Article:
RIL, Niko to expand D-6 gas block
Reliance Industries Ltd and Niko Resources Ltd are expanding the development plan for a huge natural gas field off India's coast.india Updated: Jun 13, 2006 12:06 IST
Reliance Industries Ltd and Niko Resources Ltd are expanding the development plan for a huge natural gas field off India's coast after wells pumped at rates well above expectations, Niko's chief executive said on Monday.
The D-6 block off India's east coast, site of one of the world's largest recent discoveries, could also harbor more gas than today's estimated reserves of 11.9 trillion cubic feet, Canadian-based Niko's Edward Sampson said.
The current plan calls for more than $3 billion in spending, an amount expected to jump with the new data, Sampson said.
"The new plan just basically ups those numbers," he said after giving a presentation to an oil conference.
"What we've seen through the coring of a lot of the development wells that we've drilled this past year is just a much thicker hydrocarbon column. It's allowed us to increase production through any individual well."
One year ago, the wells on D-6 were slated to produce 100 million cubic feet a day each. Now they are expected to pump up to 350 million cubic feet a day.
The partners have drilled 18 wells on the block, where they discovered the gas in 2002. Niko has a 10 percent stake in D-6 and India's Reliance has the remainder.
"We're hoping to see an increase in reserve numbers," Sampson said. An engineering report due at the end of this month will show if that is the case.
It is not known how much more expensive the new plan will be. Drilling costs have surged over the past year amid a worldwide boom in activity, he said.
Under the plan the partners submitted to the government, peak production after start-up in 2008 was expected to climb to 1.4 billion cubic feet a day. Now, the partners are aiming for 2.8 billion cubic feet a day, about equal to India's current overall gas output, he said.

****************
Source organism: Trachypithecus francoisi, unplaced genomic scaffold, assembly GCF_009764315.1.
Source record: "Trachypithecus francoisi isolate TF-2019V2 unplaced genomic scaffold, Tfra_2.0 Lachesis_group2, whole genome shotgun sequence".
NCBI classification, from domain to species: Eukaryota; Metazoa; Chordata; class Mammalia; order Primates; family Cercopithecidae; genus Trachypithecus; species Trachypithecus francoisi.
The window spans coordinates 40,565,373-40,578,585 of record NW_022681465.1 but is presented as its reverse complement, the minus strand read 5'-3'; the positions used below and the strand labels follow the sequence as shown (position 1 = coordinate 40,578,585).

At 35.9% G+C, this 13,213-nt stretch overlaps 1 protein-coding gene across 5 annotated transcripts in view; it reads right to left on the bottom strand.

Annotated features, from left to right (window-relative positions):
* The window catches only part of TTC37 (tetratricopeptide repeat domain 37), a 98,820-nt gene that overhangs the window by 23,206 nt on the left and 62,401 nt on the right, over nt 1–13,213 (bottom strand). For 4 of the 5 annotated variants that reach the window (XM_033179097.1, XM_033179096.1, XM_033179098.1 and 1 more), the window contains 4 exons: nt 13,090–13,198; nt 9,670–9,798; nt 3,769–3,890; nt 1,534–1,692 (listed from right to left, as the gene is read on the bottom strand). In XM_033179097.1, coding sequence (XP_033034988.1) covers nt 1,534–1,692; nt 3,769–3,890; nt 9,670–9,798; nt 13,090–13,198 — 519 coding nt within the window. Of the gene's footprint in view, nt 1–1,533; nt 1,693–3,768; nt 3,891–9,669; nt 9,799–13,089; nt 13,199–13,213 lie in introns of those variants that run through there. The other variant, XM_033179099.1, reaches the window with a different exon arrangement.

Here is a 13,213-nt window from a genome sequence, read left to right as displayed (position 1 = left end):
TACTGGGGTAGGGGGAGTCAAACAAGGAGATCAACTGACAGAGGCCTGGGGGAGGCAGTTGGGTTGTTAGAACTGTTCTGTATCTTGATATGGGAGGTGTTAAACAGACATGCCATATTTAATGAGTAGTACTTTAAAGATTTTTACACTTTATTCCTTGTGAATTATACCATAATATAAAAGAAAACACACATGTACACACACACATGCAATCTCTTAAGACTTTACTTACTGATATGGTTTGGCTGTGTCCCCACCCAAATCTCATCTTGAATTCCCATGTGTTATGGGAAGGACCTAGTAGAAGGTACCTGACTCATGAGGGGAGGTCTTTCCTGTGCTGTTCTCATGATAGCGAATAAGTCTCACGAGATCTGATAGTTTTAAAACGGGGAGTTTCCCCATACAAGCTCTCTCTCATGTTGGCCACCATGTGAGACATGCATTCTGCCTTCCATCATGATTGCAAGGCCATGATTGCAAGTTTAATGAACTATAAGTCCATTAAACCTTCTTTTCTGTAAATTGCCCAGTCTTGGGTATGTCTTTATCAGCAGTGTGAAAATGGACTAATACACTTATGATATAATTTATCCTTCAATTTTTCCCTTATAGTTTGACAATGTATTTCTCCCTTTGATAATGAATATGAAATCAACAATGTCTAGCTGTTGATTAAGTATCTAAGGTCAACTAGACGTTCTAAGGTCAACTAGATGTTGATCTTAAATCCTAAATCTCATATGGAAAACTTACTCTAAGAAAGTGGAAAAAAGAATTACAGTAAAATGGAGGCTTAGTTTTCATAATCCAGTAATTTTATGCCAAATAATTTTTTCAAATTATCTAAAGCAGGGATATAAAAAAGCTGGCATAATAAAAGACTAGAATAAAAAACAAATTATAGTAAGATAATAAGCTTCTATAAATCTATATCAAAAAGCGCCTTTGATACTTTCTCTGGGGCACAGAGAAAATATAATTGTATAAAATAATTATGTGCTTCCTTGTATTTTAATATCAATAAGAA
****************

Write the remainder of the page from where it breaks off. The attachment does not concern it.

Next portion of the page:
Some of Niko's other operations include India's NEC-25 block, which could have 8.2 trillion cubic feet of reserves, and gas fields in neighboring Bangladesh, where the company suffered a blowout 1- years ago, triggering a lawsuit.
Last December, Indian Oil Corp said it was interested in acquiring Niko, but it has not gone public with an offer.
Sampson said there has been no change in his company's plans to keep developing prospects on its own, but agreed the big finds likely attract the attention of larger firms.
"We're certainly getting on the radar screen. We've been in India for the past 12 years and with India's movement into the world economy and recognition in the world economy, Niko's certainly been taken along with that as well," he said.
Niko shares were off C$1.45 at C$59.55 on the Toronto Stock Exchange. That represents a 6 per cent increase since the start of the year.